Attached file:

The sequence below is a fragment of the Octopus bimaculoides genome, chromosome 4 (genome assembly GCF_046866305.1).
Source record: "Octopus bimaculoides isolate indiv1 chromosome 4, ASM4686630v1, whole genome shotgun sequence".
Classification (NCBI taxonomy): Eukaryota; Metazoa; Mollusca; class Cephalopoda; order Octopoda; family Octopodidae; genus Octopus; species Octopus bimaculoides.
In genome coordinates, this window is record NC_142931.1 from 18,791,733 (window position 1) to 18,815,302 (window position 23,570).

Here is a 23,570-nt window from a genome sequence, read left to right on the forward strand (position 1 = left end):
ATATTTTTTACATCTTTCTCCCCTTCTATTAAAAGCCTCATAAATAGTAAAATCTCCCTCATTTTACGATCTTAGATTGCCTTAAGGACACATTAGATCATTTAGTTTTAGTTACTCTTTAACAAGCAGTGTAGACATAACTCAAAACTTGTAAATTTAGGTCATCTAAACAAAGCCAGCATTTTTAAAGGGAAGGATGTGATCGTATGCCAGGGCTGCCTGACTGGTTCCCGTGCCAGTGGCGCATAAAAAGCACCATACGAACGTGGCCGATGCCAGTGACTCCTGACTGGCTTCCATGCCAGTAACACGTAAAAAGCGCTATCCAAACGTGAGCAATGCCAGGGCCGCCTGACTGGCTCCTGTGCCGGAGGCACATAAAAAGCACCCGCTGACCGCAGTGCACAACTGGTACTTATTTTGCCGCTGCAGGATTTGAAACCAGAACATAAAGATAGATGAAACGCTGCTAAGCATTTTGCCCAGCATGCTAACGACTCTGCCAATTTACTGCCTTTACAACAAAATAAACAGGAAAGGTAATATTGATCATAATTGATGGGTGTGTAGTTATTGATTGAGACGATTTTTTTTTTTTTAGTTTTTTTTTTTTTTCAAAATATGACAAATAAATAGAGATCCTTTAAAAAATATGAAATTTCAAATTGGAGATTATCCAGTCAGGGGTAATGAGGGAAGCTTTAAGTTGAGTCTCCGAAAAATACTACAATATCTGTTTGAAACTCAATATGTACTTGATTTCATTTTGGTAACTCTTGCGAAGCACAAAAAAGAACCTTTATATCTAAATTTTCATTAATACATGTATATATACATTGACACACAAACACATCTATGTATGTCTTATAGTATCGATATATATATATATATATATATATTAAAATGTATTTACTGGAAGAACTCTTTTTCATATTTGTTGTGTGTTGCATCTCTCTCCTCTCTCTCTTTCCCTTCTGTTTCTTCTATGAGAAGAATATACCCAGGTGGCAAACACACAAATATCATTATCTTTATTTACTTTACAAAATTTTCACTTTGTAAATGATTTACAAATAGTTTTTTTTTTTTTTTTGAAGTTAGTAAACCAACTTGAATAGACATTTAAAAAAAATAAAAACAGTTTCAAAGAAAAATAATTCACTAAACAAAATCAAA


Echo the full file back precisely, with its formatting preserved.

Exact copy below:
The sequence below is a fragment of the Octopus bimaculoides genome, chromosome 4 (genome assembly GCF_046866305.1).
Source record: "Octopus bimaculoides isolate indiv1 chromosome 4, ASM4686630v1, whole genome shotgun sequence".
Classification (NCBI taxonomy): Eukaryota; Metazoa; Mollusca; class Cephalopoda; order Octopoda; family Octopodidae; genus Octopus; species Octopus bimaculoides.
In genome coordinates, this window is record NC_142931.1 from 18,791,733 (window position 1) to 18,815,302 (window position 23,570).

Here is a 23,570-nt window from a genome sequence, read left to right on the forward strand (position 1 = left end):
ATATTTTTTACATCTTTCTCCCCTTCTATTAAAAGCCTCATAAATAGTAAAATCTCCCTCATTTTACGATCTTAGATTGCCTTAAGGACACATTAGATCATTTAGTTTTAGTTACTCTTTAACAAGCAGTGTAGACATAACTCAAAACTTGTAAATTTAGGTCATCTAAACAAAGCCAGCATTTTTAAAGGGAAGGATGTGATCGTATGCCAGGGCTGCCTGACTGGTTCCCGTGCCAGTGGCGCATAAAAAGCACCATACGAACGTGGCCGATGCCAGTGACTCCTGACTGGCTTCCATGCCAGTAACACGTAAAAAGCGCTATCCAAACGTGAGCAATGCCAGGGCCGCCTGACTGGCTCCTGTGCCGGAGGCACATAAAAAGCACCCGCTGACCGCAGTGCACAACTGGTACTTATTTTGCCGCTGCAGGATTTGAAACCAGAACATAAAGATAGATGAAACGCTGCTAAGCATTTTGCCCAGCATGCTAACGACTCTGCCAATTTACTGCCTTTACAACAAAATAAACAGGAAAGGTAATATTGATCATAATTGATGGGTGTGTAGTTATTGATTGAGACGATTTTTTTTTTTTTAGTTTTTTTTTTTTTTCAAAATATGACAAATAAATAGAGATCCTTTAAAAAATATGAAATTTCAAATTGGAGATTATCCAGTCAGGGGTAATGAGGGAAGCTTTAAGTTGAGTCTCCGAAAAATACTACAATATCTGTTTGAAACTCAATATGTACTTGATTTCATTTTGGTAACTCTTGCGAAGCACAAAAAAGAACCTTTATATCTAAATTTTCATTAATACATGTATATATACATTGACACACAAACACATCTATGTATGTCTTATAGTATCGATATATATATATATATATATATATTAAAATGTATTTACTGGAAGAACTCTTTTTCATATTTGTTGTGTGTTGCATCTCTCTCCTCTCTCTCTTTCCCTTCTGTTTCTTCTATGAGAAGAATATACCCAGGTGGCAAACACACAAATATCATTATCTTTATTTACTTTACAAAATTTTCACTTTGTAAATGATTTACAAATAGTTTTTTTTTTTTTTTTGAAGTTAGTAAACCAACTTGAATAGACATTTAAAAAAAATAAAAACAGTTTCAAAGAAAAATAATTCACTAAACAAAATCAAA